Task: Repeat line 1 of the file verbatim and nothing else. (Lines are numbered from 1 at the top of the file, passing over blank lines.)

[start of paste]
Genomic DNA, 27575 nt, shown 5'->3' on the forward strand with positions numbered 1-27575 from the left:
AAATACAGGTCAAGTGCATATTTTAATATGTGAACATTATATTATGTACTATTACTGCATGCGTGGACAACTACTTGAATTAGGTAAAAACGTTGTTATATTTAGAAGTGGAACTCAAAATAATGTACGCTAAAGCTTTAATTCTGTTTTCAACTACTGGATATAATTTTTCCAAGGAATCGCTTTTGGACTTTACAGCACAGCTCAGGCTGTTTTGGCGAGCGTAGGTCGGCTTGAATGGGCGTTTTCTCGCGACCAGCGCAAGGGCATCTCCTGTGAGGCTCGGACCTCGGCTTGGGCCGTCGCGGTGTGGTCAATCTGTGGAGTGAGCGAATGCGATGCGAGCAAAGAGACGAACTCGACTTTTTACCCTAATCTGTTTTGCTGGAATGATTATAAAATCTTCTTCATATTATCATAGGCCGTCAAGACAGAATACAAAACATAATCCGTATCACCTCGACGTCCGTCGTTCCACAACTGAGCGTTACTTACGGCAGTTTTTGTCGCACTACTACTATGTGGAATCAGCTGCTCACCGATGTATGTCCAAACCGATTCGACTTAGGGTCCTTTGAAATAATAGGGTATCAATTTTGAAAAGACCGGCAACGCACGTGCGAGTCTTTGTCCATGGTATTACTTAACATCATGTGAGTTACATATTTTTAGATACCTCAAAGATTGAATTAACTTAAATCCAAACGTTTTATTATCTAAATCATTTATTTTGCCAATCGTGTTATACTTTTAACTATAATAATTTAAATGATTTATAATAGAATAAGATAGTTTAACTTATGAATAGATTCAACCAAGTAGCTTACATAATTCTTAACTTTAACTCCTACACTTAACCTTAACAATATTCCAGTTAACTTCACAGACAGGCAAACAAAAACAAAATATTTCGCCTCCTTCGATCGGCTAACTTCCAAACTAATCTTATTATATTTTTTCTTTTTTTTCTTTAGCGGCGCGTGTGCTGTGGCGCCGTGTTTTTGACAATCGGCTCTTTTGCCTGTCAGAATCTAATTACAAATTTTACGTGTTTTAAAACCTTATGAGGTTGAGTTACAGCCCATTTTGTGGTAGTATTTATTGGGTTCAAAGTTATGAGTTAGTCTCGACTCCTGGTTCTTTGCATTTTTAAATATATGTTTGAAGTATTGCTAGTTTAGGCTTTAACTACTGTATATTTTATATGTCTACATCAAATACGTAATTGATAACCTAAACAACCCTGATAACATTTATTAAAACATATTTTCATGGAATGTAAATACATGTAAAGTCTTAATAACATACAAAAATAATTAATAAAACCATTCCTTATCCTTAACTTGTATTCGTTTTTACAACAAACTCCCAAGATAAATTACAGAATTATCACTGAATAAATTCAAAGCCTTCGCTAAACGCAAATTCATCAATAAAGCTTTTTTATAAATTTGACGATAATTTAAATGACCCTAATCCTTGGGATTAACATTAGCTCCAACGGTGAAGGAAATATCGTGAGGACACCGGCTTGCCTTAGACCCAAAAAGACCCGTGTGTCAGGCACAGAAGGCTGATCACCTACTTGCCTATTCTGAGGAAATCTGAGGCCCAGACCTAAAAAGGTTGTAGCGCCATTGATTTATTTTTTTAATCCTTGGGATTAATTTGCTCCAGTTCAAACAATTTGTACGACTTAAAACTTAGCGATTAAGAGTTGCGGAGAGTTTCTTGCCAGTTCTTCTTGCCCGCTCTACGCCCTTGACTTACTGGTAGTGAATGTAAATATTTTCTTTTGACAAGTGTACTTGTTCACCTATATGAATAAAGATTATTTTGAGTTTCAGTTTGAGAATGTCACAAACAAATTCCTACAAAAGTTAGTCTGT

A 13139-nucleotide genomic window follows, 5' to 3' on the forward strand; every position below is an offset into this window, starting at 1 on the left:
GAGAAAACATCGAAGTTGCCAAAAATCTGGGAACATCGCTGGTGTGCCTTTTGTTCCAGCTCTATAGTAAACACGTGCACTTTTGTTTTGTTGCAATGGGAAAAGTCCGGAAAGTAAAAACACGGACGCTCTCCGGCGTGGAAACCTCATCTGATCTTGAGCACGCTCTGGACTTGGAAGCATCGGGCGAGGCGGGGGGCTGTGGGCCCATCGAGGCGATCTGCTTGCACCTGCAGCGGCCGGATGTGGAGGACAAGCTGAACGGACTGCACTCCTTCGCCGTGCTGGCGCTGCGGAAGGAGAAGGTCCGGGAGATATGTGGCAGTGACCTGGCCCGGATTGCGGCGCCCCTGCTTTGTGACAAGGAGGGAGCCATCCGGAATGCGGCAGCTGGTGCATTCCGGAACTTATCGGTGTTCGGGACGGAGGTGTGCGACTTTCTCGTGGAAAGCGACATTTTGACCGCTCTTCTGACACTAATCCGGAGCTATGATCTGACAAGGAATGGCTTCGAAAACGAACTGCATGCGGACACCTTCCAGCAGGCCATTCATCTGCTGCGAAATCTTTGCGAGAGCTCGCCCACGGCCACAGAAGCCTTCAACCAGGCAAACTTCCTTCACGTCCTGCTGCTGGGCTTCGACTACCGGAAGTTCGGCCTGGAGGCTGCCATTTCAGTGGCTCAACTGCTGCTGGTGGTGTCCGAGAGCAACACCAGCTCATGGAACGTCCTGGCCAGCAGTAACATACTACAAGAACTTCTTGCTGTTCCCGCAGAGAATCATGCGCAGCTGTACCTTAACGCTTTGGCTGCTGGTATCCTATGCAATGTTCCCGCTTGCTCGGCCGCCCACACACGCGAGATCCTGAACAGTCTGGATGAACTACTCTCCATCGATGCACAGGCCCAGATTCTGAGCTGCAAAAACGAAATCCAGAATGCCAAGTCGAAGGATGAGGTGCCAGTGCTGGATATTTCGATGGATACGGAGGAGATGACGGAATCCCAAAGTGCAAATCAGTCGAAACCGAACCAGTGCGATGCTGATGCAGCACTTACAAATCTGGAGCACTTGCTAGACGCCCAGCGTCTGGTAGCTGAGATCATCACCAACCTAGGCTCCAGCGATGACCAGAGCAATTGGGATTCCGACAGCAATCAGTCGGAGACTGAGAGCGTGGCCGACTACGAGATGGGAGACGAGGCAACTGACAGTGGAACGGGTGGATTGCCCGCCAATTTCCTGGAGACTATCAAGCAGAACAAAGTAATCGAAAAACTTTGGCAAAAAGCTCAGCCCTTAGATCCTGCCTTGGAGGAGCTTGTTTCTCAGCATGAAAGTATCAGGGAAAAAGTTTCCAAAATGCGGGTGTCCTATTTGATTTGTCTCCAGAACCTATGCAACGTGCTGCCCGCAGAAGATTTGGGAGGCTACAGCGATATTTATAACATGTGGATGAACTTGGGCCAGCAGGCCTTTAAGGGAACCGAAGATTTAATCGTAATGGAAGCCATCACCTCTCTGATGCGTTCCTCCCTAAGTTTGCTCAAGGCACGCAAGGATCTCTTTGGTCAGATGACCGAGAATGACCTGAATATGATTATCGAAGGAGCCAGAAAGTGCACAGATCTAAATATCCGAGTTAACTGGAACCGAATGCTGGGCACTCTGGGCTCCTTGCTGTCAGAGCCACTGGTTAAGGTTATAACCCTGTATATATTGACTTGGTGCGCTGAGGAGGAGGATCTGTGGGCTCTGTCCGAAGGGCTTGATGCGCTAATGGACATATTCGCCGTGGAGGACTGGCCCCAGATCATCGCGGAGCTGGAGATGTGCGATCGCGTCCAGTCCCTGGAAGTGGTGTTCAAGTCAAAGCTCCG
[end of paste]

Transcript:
Genomic DNA, 27575 nt, shown 5'->3' on the forward strand with positions numbered 1-27575 from the left: